The restrictions are between a person and their relations through the font - no marriage with their godparent, godsiblings (children of the godparent), or between koumbaroi (the parent of the baptized and the godparent).
I once found a list from the Georgian (I believe) website about when marriage is prohibited. If that list was commonly used I don't believe a marriage of two people from a 200-dwellers-village would be possible at all.

speaking of that, a ban of marriage between the godparents seems to live in the people's mentality (despite not being officially listed in the Church documents and being a fairly popular motive in folk songs). similarly for the marriage of people being godchildren of the same person.

As for a married couple standing together to be godparents for a person entering the faith - it's a nice image and all, but technically there is only one sponsor.  It has been the custom among aristocracy and royalty to have many honorary godparents, and a number of us "normal folk" choose to have that, but really only one person's name goes on the certificate and in the registry books.
I believe that's only representative for Greek tradition.
 

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Fr. George said:
As for a married couple standing together to be godparents for a person entering the faith - it's a nice image and all, but technically there is only one sponsor.  It has been the custom among aristocracy and royalty to have many honorary godparents, and a number of us "normal folk" choose to have that, but really only one person's name goes on the certificate and in the registry books.
I don't know about the Greek tradition abroad, but in Greece it is encouraged to have a married couple as sponsors. (I'm not sure about the only one name on the certificate bit; I believe mine cited both.) They are seen as surrogate parents, should something happen to the biological ones, and at least until recently, the law gave them precedence over grandparents and other relatives when it came to custody issues.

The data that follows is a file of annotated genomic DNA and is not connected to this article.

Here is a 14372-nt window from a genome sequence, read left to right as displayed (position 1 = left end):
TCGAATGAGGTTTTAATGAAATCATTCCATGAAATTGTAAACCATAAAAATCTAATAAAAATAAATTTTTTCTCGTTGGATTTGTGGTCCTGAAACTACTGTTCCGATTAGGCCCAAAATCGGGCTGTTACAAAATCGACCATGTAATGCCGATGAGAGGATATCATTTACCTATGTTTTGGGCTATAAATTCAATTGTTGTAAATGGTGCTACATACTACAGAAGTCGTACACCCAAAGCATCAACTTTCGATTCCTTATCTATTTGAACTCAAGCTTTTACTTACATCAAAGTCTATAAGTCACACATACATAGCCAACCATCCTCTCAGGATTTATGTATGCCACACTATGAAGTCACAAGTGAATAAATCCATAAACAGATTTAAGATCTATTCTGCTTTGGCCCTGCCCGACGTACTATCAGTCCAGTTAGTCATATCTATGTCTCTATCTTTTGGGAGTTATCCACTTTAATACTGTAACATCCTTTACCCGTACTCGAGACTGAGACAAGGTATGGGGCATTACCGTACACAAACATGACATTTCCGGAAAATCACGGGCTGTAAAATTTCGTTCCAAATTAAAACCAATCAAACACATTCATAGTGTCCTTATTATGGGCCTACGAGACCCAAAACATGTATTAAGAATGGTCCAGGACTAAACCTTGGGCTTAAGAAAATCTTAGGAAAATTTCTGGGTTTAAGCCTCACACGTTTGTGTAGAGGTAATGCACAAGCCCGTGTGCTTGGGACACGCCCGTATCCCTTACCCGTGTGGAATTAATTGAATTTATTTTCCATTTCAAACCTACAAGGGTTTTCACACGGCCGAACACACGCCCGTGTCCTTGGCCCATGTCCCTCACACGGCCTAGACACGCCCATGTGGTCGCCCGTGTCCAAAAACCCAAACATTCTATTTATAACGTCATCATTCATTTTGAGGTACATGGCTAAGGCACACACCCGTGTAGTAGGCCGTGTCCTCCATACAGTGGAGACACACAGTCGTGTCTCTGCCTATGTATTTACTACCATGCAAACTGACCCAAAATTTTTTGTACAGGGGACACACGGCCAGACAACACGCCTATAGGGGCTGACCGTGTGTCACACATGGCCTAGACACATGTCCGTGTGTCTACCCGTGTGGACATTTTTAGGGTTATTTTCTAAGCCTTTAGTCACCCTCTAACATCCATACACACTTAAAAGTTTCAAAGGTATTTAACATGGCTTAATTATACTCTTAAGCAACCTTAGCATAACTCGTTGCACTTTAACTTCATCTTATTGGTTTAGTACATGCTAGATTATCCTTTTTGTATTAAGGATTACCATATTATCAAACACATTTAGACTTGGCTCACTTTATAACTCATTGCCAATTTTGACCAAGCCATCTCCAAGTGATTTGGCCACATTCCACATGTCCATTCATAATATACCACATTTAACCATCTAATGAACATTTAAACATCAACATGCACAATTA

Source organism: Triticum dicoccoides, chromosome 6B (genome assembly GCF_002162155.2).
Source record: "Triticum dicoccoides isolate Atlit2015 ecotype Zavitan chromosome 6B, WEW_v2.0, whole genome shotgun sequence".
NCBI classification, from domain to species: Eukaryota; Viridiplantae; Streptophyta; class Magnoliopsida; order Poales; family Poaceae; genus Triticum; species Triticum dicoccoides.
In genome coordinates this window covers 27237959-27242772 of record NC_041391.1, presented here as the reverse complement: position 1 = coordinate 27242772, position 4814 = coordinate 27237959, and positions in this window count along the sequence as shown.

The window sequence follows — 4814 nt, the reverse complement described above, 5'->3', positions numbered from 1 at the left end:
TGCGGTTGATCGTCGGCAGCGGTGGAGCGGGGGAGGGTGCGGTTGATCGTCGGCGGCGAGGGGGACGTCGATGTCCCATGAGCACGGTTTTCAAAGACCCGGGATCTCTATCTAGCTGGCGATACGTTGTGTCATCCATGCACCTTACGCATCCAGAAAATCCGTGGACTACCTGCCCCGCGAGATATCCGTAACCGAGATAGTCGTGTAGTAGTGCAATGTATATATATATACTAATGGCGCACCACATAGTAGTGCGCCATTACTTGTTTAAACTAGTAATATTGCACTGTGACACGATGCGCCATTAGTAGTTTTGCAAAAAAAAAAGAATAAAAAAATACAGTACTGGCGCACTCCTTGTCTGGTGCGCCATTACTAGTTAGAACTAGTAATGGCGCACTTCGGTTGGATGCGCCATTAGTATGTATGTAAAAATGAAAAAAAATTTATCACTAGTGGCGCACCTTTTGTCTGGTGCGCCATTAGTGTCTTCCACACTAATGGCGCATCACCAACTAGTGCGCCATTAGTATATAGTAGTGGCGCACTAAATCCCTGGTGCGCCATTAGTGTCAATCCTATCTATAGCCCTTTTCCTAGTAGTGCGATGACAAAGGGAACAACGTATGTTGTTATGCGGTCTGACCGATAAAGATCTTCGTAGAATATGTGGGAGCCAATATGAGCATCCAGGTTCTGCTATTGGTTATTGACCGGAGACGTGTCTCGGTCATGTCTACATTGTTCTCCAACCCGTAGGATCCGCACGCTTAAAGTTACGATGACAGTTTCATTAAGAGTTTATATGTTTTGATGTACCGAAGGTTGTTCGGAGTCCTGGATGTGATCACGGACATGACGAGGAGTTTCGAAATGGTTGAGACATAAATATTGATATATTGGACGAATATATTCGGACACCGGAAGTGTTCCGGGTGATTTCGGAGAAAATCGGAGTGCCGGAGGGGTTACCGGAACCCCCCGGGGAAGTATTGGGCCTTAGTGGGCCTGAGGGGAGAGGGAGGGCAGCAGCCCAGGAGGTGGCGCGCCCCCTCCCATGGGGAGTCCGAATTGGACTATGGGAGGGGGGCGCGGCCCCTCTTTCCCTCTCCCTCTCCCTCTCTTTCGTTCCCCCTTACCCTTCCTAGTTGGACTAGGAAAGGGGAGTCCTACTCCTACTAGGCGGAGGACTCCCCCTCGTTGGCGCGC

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That sounds a lot like western churches.  Both my Methodist sponsors were married, they were my mom and dad's family friends.  That is the usual custom.  My actual "godparents", though, were my aunt and uncle that were childless, and both Roman Catholic.
 

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Fr. George said:
Bob2 said:
* Is it? See even more I didn't know that you can laugh at me for ;D. Are you aware I'm talking about Godfather and Godmother, not other relations between the baptized or the Godparents offspring
The restrictions are between a person and their relations through the font - no marriage with their godparent, godsiblings (children of the godparent), or between koumbaroi (the parent of the baptized and the godparent).

As for a married couple standing together to be godparents for a person entering the faith - it's a nice image and all, but technically there is only one sponsor.  It has been the custom among aristocracy and royalty to have many honorary godparents, and a number of us "normal folk" choose to have that, but really only one person's name goes on the certificate and in the registry books.
Here is the guidance our parish has received from our priest, not suggesting this is the only tradition.
The choosing of Godparents if very important. The Godparents should be chosen with this in mind: that at the untimely death of the parents one of the Godparents would raise the child. Also, Godparents should participate in the spiritual upbringing of the child by making sure that the parents bring the child to Church regularly. Someone may be your good friend, but at the same time not make a good Godparent. The Godparents should be of an upstanding moral character, regular churchgoers, and not living in violation of the Church’s canons. The Godparent must be an Orthodox Christian. One Godparent of the same gender as the child is mandatory, a second (of the opposite gender) is optional. The two Godparents cannot be married to each other at the time of the baptism or in the future, as the spiritual bond of the Godparent with the child being baptized supercedes any possible bond between the two Godparents.
I've heard it stated that the purpose was to expand the resources available to the baptized by having two families responsible for assisting in the spiritual welfare of the child.
 

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Bob2 said:
I've heard it stated that the purpose was to expand the resources available to the baptized by having two families responsible for assisting in the spiritual welfare of the child.
ftfy
 

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Iconodule said:
LBK said:
Tallitot said:
Mary/Maria, Despina, Panaghiota/Panaghiotis.
Kim (for Kimisis)
Never heard of it, is it a Greek-American custom to name girls, Kimisis?
Another pious tradition (small t) in rural Greece is that unmarried women celebrate their name-day (Maria, Despoina, Panagiota) on November 21, and all the married Marias, Despoinas, Panagiotas, on August 15.
Arachne said:
Fr. George said: